How are you? If you celebrate Christmas, how was it? Did you get to spend some time alone? How are you doing on your self-care routines? Let me know in the comments!
My week has been a mixed bag. On the one hand, I spent time with family and had a great time playing games like Hearts and Hand and Foot.
On the other hand, I suffered from gastrointestinal issues for five days, including Christmas, where I had to lie down for several hours. We’re all a little sick over here, with various ailments. I was thinking that my nausea was a side effect of my doubled dose of Wellbutrin, but that remains to be seen.
But the illnesses didn’t take away from the magic of the holidays for me. I’m so glad I get to spend time with family who loves me, and we love each other.
Right now we’re driving up a snowy road to visit my side of the family. I’m so excited!
After the birth of my son eleven years ago, I suffered a postpartum psychotic breakdown and committed myself to a mental hospital. I later wrote a book detailing the experience, and how I reacted at the time. I learned many things during my five-day stay, and I’d like to share some of them with you today. Here are 9 things I learned at the psych ward:
Anger is common. The most surprising lesson I learned during my stay at the mental hospital was that anger is shockingly common for patients at first. While there, the doctors seem to be your enemies who want to keep you there. It’s not true. Your doctors want to help you exit the facility successfully. Couple the us vs. them mentality with emotional and mental distress, and it’s not suprising that patients tend to respond with anger. But the heightened emotion tends to dissipate over the length of the stay, as the medication starts working.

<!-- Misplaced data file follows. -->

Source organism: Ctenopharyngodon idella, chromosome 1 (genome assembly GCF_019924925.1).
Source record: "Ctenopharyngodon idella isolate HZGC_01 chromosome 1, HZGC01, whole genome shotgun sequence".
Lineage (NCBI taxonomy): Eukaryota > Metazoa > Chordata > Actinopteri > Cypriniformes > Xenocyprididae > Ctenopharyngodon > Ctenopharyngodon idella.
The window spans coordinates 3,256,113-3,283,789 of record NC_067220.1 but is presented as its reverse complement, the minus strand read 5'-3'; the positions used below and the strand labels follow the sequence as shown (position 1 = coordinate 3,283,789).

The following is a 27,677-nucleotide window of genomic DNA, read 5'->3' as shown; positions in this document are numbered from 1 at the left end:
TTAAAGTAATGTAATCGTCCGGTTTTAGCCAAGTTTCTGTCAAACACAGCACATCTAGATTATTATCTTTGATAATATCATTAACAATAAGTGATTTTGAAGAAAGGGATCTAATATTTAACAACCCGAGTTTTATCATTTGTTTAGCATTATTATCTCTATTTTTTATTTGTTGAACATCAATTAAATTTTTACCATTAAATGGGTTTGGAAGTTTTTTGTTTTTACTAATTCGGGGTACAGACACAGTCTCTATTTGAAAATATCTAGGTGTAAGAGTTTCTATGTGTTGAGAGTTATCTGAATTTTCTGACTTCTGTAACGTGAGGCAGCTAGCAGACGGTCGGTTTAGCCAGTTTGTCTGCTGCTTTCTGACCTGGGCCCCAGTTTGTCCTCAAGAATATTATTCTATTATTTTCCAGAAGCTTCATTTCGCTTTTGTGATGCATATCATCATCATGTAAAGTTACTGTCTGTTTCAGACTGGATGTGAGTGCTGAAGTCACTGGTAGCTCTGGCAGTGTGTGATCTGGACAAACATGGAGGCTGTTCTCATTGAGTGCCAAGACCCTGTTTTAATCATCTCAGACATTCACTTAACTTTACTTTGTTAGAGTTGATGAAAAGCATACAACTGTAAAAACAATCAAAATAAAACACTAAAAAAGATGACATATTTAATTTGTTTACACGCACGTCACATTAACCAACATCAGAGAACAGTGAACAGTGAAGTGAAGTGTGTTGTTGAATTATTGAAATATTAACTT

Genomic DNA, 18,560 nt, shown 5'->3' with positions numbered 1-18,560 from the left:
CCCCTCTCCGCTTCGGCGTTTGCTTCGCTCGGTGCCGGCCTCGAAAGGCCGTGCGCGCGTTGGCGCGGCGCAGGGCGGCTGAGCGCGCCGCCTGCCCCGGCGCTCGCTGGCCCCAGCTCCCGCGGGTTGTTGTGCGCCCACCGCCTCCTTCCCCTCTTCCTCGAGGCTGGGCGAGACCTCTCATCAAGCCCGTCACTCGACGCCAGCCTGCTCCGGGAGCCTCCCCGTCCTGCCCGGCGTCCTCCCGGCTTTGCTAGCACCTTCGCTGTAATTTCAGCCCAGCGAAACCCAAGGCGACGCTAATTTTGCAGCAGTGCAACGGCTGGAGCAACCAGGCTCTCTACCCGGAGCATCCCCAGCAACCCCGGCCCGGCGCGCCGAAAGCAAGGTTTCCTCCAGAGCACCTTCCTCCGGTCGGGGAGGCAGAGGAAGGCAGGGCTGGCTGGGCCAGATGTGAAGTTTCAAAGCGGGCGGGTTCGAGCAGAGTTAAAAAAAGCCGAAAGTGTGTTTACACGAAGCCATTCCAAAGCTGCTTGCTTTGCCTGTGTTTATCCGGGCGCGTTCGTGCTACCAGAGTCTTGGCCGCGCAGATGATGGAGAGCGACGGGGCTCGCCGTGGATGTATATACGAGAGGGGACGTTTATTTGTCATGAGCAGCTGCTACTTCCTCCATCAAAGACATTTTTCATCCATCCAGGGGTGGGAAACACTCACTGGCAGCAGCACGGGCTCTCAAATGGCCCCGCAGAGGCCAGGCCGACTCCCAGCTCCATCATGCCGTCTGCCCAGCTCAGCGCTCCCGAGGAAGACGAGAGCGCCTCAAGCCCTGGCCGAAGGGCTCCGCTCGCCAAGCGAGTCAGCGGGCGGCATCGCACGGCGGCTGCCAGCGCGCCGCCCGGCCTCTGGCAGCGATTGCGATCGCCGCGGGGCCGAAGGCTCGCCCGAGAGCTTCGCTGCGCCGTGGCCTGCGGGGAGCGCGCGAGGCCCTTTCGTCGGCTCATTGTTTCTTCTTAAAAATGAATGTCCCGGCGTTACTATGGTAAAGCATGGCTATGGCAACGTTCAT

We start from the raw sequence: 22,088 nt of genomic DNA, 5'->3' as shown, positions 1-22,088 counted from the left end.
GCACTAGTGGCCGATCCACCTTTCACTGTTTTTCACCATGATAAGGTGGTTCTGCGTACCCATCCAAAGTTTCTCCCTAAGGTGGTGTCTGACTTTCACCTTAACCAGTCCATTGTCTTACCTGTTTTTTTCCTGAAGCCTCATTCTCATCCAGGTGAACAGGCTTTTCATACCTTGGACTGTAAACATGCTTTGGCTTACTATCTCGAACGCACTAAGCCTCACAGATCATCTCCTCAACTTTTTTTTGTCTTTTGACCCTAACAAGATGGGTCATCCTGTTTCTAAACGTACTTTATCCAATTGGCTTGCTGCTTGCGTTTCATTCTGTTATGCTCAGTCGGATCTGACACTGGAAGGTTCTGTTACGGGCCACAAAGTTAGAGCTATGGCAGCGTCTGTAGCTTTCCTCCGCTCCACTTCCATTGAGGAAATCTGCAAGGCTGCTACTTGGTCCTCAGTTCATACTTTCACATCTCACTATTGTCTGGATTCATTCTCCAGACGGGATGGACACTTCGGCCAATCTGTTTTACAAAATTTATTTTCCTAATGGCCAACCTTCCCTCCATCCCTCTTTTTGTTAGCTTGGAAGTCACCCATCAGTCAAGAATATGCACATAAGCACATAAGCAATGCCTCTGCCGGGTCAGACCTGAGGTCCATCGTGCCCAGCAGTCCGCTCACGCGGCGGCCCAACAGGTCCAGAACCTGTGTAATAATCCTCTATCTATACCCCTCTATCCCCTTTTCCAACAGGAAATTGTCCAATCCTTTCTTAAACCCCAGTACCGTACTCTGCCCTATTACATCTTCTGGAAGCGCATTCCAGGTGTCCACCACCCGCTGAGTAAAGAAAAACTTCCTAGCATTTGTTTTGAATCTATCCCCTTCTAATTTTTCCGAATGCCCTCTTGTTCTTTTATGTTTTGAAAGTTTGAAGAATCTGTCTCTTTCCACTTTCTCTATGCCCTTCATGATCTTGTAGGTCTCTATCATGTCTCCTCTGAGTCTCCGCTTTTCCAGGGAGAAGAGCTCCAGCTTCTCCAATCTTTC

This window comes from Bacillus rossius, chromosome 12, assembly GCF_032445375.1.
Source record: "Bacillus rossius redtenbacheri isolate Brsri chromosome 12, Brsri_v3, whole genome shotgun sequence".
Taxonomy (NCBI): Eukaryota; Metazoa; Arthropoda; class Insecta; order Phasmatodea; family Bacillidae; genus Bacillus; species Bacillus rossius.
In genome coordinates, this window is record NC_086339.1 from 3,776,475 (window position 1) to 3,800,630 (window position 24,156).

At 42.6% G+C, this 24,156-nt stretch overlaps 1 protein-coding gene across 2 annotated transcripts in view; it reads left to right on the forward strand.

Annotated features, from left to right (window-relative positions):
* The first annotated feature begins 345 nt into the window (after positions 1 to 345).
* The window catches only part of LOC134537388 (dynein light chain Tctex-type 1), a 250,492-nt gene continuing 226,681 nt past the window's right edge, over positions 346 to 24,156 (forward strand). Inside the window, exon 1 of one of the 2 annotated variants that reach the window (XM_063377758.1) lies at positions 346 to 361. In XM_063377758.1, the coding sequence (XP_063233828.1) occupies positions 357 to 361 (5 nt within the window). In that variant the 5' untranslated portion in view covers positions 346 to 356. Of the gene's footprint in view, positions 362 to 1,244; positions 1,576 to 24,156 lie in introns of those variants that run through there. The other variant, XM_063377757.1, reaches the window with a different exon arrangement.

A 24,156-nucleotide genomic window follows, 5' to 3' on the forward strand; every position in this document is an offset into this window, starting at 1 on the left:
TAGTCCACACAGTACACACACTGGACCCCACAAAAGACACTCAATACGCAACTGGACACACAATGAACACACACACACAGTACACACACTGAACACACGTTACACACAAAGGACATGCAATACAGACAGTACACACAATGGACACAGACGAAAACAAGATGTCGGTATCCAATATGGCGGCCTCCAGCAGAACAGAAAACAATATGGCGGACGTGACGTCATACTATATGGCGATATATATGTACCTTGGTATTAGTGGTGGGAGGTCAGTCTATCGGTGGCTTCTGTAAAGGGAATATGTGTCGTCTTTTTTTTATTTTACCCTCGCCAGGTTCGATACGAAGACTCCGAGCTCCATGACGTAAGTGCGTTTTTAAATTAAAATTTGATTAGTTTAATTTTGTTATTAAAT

Inpatient treatment is a stopgap. A stay in a mental hospital is similar to a stay in the physical hospital for surgery: you don’t fully recover while you’re there. A mental break or depressive episode can’t be solved in a day, no matter how good the meds are.
The patients are human. One of my main mistakes during my stay in the mental hospital in the mental hospital was dismissing the other patients as “crazy.” But the patients in a mental hospital are human, with all of humanity’s weaknesses and strengths. Everyone has a story. Everyone is suffering more than you know. I learned that I shouldn’t dehumanize or dismiss people because they’re suffering from mental illnesses–including myself.
The staff is human, too. Learning that the patients were human was hard, but what was even harder was recognizing that the staff were human, too. At first, I believed the doctors and nurses were out to get me. But the staff are all individuals, and human. Some of them are kind and compassionate, while others are just working a shift. I learned to accept the flaws and foibles of all the nurses and psychiatrists, and that made the stay more bearable.